2:34 p.m. 1/14/05
Close My Eyes is the current Alan Rickman fare up to bat. If a movie is going to be a one-concept conceit, then that concept better be one hell of a winner, or the movie is going to fall singularly flat. In this case, the conceit is an incestuous…fling between brother and sister. I’m not giving anything away as this is tackled early on and is a part of the teaser. Shocking? Perhaps if the brother and sister are actually established as such. In other words, I need to see them acting like brother and sister, not just repeatedly calling each other such and talking about whether or not their behavior is shocking. There are no scenes with them as children or even them growing up together since their parents separated when Natalie (Saskia Reeves) was…twelve or so. I am just supposed to find the idea of siblings having sex so shocking, I don’t care that I know nearly nothing about their relationship. Maybe I’m just jaded beyond belief, but the ‘shock’ isn’t nearly enough to sustain my interest in this surprisingly tepid film.
Before I go on any further about the film, I want to reiterate my two criteria which immediately elevate a film one level. Cello music and Alan Rickman. It is my firm belief that if every movie contained both these elements, we would have much better movies in this world. As this movie has both, I thought there was a fighting chance that it would be a good movie. Unfortunately, there is not nearly enough of either-Alan doesn’t even show up for hours! Well, at least for ten minutes. Then he doesn’t show up nearly enough. Movies, stop promoting someone as the star of the film simply because he’s the most viable name. It’s dishonest, and it makes me like the movie even less. Back to the review-and my attention flags for most of the movie.
Big props to the director for showing equal-opportunity full-frontal nudity. It has been a gripe of mine for quite some time that directors, especially American ones are more than willing to show a female’s body entirely nude but not a man’s. I know it’s because we objectify women more than men in this country so it seems tamer, but it sucks. It’s not that I mind female full-frontal nudity, not at all. It’s simply that there should be equal male time as well. This movie does show the brother, Richard (Clive Owens) nude a far amount of time. That is definitely one bonus. That Sinclair (Alan Rickman) is not shown equally nude is a shame, but not a gender-bias.
My biggest gripe with this movie besides the fact that it’s a one-trick pony about an incestuous relationship that only matters as Natalie is married to Sinclair while she’s having sex with her brother, is that Natalie is a very poorly-written character, and the actor isn’t appealing in the slightest. Yes, she has nice breasts, but that’s it. She seems to think looking dewy-eyed at the camera is enough to convey emotion. In addition, Natalie’s a nutjob who needs to be slapped down. I can’t understand one man being attracted to her, let alone two. I don’t buy that she and Clive Owens are brother and sister, and I don’t buy they’re sexually attracted to each other. The scenes in which they are making out/fucking are unbelievable because there is absolutely no chemistry between the two. Then she whines the whole time about wanting him to stop her as she kisses him, and I want to slap the shit out of her. I haven’t been this annoyed by a character since, well, I can’t even think of a character who annoys me more than this one.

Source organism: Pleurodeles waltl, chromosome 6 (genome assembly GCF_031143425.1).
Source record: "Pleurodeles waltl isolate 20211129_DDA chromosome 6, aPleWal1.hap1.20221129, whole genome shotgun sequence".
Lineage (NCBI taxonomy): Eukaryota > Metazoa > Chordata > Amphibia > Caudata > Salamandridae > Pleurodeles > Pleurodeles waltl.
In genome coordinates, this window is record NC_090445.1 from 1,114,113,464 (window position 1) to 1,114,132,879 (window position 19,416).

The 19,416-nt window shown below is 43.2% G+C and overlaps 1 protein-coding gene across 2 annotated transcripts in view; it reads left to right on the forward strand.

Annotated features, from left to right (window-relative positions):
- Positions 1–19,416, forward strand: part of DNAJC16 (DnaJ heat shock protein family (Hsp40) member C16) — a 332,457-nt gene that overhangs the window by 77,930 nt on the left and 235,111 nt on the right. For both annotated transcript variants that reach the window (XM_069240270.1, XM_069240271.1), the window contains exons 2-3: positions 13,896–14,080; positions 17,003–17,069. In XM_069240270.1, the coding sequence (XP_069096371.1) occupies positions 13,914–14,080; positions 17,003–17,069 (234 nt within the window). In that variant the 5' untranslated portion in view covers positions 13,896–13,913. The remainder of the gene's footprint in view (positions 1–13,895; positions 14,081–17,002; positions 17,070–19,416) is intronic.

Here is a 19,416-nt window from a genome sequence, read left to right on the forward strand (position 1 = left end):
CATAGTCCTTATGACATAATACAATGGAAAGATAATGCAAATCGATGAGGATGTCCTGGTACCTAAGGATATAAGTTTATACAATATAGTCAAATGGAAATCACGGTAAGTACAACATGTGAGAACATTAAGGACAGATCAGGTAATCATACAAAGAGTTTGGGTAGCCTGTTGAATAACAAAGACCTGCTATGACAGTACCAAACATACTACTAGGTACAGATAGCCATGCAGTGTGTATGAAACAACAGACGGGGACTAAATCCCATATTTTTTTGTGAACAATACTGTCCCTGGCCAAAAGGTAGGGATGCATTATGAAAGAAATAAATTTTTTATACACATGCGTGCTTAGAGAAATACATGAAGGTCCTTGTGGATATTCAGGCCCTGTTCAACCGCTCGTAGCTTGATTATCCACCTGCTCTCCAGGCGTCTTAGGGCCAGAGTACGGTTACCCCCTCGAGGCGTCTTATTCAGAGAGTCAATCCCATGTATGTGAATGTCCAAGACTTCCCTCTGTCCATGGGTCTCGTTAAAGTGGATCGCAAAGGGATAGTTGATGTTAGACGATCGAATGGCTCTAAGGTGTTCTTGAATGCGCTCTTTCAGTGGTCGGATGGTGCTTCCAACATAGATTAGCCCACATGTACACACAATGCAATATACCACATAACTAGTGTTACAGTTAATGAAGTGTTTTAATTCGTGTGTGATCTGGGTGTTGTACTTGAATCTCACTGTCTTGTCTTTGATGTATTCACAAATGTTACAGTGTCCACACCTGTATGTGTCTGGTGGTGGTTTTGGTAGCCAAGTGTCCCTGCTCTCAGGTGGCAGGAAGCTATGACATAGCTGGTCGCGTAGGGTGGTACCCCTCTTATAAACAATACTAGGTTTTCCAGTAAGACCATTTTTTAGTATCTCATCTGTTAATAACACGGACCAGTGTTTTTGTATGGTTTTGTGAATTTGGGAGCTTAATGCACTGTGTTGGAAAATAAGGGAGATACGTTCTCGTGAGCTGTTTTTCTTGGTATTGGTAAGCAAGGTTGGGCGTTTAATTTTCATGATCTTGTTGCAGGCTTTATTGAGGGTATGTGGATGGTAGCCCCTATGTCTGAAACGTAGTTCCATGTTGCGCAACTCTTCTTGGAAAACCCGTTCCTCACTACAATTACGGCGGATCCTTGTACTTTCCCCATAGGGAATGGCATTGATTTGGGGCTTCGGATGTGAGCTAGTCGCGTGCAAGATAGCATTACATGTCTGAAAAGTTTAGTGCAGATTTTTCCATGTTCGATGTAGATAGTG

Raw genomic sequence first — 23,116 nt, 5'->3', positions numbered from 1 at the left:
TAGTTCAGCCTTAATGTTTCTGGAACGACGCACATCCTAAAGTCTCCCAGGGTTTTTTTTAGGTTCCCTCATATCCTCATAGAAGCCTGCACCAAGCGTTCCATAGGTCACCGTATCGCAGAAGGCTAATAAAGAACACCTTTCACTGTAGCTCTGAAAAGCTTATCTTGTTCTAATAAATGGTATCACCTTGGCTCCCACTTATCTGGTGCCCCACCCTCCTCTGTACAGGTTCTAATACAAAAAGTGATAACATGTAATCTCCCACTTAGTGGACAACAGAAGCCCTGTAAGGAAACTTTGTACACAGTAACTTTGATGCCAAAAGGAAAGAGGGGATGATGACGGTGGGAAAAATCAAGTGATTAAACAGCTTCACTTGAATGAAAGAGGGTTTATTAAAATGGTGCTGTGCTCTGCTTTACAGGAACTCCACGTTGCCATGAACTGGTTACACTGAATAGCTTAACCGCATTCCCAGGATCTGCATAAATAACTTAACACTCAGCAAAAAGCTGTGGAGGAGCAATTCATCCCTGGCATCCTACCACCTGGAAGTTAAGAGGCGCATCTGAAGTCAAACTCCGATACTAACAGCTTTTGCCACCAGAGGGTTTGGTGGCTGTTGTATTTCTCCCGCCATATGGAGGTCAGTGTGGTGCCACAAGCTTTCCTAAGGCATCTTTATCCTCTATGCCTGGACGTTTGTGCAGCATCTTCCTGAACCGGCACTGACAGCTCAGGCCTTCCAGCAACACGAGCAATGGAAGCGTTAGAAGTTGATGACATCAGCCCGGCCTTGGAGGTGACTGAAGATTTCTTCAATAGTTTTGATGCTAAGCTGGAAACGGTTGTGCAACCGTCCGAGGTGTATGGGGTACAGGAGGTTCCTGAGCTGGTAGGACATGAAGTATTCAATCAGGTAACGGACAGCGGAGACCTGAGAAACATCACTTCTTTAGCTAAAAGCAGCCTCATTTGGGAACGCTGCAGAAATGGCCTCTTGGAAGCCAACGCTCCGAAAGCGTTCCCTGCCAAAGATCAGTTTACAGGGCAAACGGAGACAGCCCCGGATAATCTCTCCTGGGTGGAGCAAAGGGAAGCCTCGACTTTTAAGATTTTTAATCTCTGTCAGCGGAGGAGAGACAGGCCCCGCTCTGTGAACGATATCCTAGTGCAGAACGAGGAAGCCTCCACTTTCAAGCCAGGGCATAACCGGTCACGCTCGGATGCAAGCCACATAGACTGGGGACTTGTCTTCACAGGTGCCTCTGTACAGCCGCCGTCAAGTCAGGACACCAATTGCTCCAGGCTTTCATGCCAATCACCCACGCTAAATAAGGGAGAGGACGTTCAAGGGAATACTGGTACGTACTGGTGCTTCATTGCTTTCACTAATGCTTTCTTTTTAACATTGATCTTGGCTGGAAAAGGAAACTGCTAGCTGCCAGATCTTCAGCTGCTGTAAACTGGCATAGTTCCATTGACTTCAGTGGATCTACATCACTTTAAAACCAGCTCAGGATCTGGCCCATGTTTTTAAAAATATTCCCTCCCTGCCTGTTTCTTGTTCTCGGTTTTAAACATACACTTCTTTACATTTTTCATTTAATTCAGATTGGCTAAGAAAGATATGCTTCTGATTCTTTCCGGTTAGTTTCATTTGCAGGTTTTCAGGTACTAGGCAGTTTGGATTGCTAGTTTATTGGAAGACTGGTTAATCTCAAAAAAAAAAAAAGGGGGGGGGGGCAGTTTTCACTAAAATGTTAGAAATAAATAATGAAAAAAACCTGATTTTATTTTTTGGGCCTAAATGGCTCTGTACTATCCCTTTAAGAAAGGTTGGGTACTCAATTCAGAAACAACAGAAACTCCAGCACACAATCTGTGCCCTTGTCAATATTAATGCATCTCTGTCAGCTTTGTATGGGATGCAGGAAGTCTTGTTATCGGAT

Don’t get me wrong. This is no January Man, which I consider Alan Rickman’s worst film I’ve seen so far. The scenes with Richard at work and dealing with a boss with AIDs (Karl Johnson as Colin-he’s quite good) are powerful, especially the one where the two of them take on the baddies, and it’s clear the nemesis is uncomfortable with the lesions on the boss’s mouth. I laughed out loud at this scene, and it was a much refreshing break from the lame main plot. Rickman is stellar as well as the wealthy, pompous, arrogant git who marries a much-younger woman, but treats her more like a pet than a wife. His scenes with Owens are great, and I would be content to watch the two of them. In fact, having the two of them launch an affair would have been great, too. I also enjoy watching Sinclair maneuver things after he suspects Natalie is having an affair. How he finds out is another matter, but I won’t give it away. The fact that this movie is so close to being something good is what annoys me so much. However, every scene with the sister is false, irritating and worst of all, dull. The movie would have been much better off scuttling the main plot and focusing in on the minor ones.
There is no logic to the plot or to any of the characters. It is clear that the director had a story he wanted to tell, and he doesn’t care how he got there. Each person acts out of character because s/he has to in order for the story to end where it does. Even then, the director pulls his punches and doesn’t go for the proper conclusion. If he wants to go in that certain direction, he should have gone all the way. Like I said, I’m more willing to cut slack for a director who takes a huge risk, even if it flops. This director wants it both ways-to be provocative, but to provide a comforting ending. Even though Rickman is outstanding in the final scene, it is a huge letdown. So, though it pains me to say this, I cannot recommend this for your Netflix Queue if they had it which they don’t. Stellar acting by Rickman, the gorgeous cello music, and a deft performance by Owens (it’s not his fault the director played havoc with his character development) aren’t enough to save this movie. If you must see a Rickman film, go watch Dogma, Dark Harbor, one of the Harry Potter flicks or even Die Hard over this uneven movie. You’ll come away much more satisfied.